- Hardwood regeneration, especially of oaks, is an essential component of ecosystem management in the Ouachita and Ozark Mountains of Arkansas. In addition, oak mast is an important wildlife food. Several species of insects inhabit and consume acorns. Data on the insect guild inhabiting white oak (Quercus alba
L.) acorns were collected from two undisturbed mature (control) and two single-tree selection stands in the Ouachita and Ozark National Forests from 1993-1998. Insects collected were: weevils of the genus Curculio
spp. (Coleoptera: Curculionidae); filbertworm, Melissopus latifereanus
(Walsingham) (Lepidoptera: Tortricidae); acorn moth, Valentinia glandulella
Riley (Lepidoptera: Blastobasidae), cynipid gall wasps (stone galls) (Hymenoptera: Cynipidae) and midge larvae (Diptera). Over the 5 years of study, sound acorns averaged 31.9 percent. Curculio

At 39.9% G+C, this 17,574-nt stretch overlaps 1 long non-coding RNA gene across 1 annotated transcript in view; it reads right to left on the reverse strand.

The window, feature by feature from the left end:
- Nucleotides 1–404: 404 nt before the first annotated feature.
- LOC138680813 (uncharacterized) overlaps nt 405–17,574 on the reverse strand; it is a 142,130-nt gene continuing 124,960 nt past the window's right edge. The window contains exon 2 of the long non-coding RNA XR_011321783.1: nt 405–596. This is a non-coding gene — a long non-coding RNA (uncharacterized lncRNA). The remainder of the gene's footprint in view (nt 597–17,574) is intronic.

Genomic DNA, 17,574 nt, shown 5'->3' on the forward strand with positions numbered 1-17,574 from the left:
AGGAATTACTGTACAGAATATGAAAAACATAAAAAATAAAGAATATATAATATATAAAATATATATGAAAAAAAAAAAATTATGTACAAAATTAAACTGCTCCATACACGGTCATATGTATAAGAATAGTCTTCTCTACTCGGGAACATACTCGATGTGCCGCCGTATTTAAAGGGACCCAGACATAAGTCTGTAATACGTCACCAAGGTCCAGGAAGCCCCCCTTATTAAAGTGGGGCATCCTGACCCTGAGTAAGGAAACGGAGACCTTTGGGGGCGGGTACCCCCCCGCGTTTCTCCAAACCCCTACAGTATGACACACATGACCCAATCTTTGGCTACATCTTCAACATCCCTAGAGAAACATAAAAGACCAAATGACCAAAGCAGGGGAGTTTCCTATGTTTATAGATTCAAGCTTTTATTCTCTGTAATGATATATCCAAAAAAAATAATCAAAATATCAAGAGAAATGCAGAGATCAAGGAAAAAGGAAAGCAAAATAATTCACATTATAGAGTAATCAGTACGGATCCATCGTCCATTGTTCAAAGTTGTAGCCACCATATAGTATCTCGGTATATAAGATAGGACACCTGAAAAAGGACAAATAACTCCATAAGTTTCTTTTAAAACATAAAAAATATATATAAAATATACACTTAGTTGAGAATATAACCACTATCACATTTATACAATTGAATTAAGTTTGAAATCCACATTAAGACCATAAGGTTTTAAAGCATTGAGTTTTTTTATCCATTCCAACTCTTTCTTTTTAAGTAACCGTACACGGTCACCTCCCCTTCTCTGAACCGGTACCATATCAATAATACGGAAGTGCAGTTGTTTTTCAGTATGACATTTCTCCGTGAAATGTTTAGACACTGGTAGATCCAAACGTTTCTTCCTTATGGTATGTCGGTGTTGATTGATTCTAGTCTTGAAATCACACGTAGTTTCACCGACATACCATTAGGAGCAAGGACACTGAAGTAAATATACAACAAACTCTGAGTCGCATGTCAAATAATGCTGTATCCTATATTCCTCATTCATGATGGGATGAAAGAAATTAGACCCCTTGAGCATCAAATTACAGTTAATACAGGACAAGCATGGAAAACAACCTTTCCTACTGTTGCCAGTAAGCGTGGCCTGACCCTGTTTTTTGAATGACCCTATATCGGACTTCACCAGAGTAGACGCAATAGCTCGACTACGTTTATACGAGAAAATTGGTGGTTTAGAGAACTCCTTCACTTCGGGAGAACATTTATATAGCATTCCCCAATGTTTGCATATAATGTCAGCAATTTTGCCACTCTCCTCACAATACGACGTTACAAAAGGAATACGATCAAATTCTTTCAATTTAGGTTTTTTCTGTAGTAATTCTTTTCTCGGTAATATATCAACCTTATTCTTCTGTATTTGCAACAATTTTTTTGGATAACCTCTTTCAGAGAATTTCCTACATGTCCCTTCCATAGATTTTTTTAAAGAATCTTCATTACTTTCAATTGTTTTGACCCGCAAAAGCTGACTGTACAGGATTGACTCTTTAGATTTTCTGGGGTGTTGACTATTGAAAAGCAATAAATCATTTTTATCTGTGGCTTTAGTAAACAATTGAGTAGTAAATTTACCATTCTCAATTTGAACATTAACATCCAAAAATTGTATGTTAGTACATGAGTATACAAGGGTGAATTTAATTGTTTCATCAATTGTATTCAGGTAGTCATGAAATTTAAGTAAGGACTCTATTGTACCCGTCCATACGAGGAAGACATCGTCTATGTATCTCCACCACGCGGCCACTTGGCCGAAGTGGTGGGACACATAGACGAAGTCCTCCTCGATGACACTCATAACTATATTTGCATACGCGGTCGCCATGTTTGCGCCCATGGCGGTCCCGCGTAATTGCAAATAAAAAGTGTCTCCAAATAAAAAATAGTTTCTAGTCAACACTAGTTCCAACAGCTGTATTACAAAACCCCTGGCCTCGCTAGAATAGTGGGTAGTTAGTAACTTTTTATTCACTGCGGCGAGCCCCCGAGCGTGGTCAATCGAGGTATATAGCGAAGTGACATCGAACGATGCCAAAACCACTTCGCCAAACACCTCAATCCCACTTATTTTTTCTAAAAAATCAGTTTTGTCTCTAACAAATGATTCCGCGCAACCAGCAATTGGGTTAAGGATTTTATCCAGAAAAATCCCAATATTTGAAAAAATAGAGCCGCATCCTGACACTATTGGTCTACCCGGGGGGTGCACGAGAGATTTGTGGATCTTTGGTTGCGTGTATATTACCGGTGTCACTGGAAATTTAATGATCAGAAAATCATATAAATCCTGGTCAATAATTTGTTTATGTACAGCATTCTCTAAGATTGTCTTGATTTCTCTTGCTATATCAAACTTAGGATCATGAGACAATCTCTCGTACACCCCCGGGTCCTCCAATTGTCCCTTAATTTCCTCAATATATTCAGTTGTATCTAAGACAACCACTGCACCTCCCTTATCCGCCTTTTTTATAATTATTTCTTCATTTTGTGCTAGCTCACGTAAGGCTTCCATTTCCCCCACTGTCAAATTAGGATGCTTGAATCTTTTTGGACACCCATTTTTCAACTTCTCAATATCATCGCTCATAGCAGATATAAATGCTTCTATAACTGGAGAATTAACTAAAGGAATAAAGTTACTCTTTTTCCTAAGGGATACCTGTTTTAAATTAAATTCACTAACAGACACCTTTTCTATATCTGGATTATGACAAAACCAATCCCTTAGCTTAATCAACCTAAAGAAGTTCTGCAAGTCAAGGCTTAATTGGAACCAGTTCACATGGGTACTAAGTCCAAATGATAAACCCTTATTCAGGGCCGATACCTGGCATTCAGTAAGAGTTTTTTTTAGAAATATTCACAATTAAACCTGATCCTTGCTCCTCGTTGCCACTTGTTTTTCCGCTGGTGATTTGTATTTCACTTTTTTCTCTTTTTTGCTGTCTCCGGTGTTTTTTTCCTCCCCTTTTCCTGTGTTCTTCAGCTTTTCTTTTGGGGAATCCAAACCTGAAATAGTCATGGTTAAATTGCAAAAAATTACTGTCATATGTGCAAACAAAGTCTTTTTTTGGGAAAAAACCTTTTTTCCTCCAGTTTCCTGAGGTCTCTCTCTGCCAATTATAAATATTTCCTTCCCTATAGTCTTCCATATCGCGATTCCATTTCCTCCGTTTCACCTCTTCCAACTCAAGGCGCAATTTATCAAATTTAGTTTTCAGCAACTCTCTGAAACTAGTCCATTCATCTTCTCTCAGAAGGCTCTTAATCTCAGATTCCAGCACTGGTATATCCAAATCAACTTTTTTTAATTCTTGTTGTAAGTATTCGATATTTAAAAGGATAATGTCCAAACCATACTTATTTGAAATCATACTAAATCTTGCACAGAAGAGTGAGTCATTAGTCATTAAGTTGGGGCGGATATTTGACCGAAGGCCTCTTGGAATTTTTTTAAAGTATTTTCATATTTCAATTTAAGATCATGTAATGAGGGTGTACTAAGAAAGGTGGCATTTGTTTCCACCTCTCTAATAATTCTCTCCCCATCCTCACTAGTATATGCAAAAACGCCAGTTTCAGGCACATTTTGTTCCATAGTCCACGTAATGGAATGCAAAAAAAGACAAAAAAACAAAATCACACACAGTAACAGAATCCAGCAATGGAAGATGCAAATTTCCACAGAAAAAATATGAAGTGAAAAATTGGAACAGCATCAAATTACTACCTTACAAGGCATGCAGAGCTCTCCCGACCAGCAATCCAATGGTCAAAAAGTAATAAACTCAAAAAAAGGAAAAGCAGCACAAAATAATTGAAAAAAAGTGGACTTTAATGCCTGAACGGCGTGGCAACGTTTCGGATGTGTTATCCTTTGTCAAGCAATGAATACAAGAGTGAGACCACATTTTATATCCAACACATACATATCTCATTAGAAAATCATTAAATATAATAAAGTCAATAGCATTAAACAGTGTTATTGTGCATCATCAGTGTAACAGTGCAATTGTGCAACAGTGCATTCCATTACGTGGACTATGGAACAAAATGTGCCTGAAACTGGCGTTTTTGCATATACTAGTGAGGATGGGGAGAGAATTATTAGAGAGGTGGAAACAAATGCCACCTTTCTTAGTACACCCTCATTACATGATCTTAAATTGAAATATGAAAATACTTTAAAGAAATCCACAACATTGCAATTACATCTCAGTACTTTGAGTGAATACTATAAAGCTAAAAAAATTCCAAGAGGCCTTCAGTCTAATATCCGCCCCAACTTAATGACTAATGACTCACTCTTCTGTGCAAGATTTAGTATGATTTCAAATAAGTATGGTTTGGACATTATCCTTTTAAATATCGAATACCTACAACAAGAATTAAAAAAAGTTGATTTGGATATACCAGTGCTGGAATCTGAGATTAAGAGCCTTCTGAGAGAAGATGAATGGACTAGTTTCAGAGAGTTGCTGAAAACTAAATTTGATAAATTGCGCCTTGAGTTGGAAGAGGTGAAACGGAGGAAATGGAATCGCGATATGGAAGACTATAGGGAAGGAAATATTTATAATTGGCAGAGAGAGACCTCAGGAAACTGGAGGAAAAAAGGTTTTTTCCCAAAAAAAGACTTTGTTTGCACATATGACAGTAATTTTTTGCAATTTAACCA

weevils, with an average infestation rate of 26.6 percent, were the most abundant acorn-infesting insect. Other insect species occurred in much smaller numbers.
Mangini, Alex C.; Perry, Roger W. 2004. The Insect Guild of White Oak Acorns: Its Effect on Mast Quality in the Ozark and Ouachita National Forests. Gen. Tech. Rep. SRS-74. Asheville, NC: U.S. Department of Agriculture, Forest Service, Southern Research Station. pp. 79-82